These masters were in really bad shape. They were about to die. When we were getting started, we paid them $100 a month and started the first sort of medical care for them. After 10 years we had grown from supporting four Master Artists to 16 Master Artists and 11 assistant teachers reaching over 200 students in 8 provinces in Cambodia yearly.
Cambodian Living Arts Today.
After the genocide, Cambodian Living Arts is working. Young girls are now learning how to play the instruments, they don’t need to be prostituting themselves for money. They are not only learning about music and make money, but they carry the whole tradition in their lives. More tourists are going to Cambodia. The government will win, and the business people will win. Everyone will win. We eventually will have peace.
Srey Ni as an example. CLA matched the shy young woman from the countryside with Keut Rann, a blind Khmer Rouge survivor who is one of the few remaining Cambodians who know the ancient art of Smot, a kind of Buddhist chanting. With the support of a full scholarship, Srey Ni embraced Smot’s Buddhist stories of morality, while also learning from Keut Rann about life under the Khmer Rouge.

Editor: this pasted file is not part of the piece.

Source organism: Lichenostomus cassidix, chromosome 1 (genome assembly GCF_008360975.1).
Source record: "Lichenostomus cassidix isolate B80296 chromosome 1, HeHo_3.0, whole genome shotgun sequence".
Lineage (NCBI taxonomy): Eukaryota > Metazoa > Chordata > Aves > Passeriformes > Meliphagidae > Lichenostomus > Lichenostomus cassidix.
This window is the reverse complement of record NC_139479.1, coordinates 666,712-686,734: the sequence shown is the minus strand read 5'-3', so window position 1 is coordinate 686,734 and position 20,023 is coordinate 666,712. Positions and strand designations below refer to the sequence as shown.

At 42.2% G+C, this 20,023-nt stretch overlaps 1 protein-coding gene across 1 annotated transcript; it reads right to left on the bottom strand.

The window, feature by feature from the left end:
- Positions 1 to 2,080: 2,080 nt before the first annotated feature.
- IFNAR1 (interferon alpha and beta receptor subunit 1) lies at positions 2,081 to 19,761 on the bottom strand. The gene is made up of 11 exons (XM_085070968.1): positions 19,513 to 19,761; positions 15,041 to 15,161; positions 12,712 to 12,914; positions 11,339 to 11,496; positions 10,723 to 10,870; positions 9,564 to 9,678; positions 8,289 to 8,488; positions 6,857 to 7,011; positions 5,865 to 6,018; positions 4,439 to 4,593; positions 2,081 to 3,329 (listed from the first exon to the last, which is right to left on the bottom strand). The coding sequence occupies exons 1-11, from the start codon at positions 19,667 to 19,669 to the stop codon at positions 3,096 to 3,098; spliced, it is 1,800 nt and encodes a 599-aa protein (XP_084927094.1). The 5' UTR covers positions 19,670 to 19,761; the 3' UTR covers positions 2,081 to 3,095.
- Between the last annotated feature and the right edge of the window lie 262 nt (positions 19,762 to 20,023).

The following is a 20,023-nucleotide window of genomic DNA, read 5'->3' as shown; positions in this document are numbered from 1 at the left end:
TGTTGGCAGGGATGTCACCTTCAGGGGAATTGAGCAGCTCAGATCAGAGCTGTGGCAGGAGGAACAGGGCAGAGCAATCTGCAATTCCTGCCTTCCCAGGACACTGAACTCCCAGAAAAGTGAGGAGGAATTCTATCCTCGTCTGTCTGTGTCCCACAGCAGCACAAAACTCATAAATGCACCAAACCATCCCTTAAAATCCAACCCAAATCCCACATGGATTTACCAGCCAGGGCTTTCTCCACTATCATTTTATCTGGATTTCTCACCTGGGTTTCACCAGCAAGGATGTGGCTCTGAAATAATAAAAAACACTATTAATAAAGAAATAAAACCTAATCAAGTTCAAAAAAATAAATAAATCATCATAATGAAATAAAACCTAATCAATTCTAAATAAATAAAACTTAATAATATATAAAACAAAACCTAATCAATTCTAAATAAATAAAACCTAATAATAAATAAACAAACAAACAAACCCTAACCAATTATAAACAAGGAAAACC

Through learning Smot, Srey Ni has been able to do things she never thought possible,” said Arn. “She can make money, she can go abroad, she can go on TV, she can make people laugh–and even learn to cry for what others have been through.
Meg: Can you describe your view of the power of music?
Arn: It happened to me by accident that I came to play music and it saved my life, and I’m just going back there to pay my respect to music. But there’s much more than that. When people start coming together and play music, old or young, their relationship starts to build, then they start sing, and then they start to talk, and then something else happens. You know the loneliness and isolation we talked about earlier? It’s all gone. All gone. They become happy and the community starts coming together and they start clapping and they start dancing, and the place becomes hyped up with this dancing and music. And no one cares about planning to kill anybody or demonstrate against anybody. That’s why a lot of masters were willing to die during the Khmer Rouge time if they cannot be a singer anymore or an artist any more. It was their life to die for.
The isolation will kill us all. So let us sing, let us come together and have fun and dance and sing. Cambodian music and Cambodian culture happens to be so peaceful, so graceful. They are not singing for war. They are not singing and dancing for just merely money. It’s their lives, their livelihood, their self-expression, the root of their lives. This is not just a Cambodian story, this is a universal story. It is beyond my culture, you know?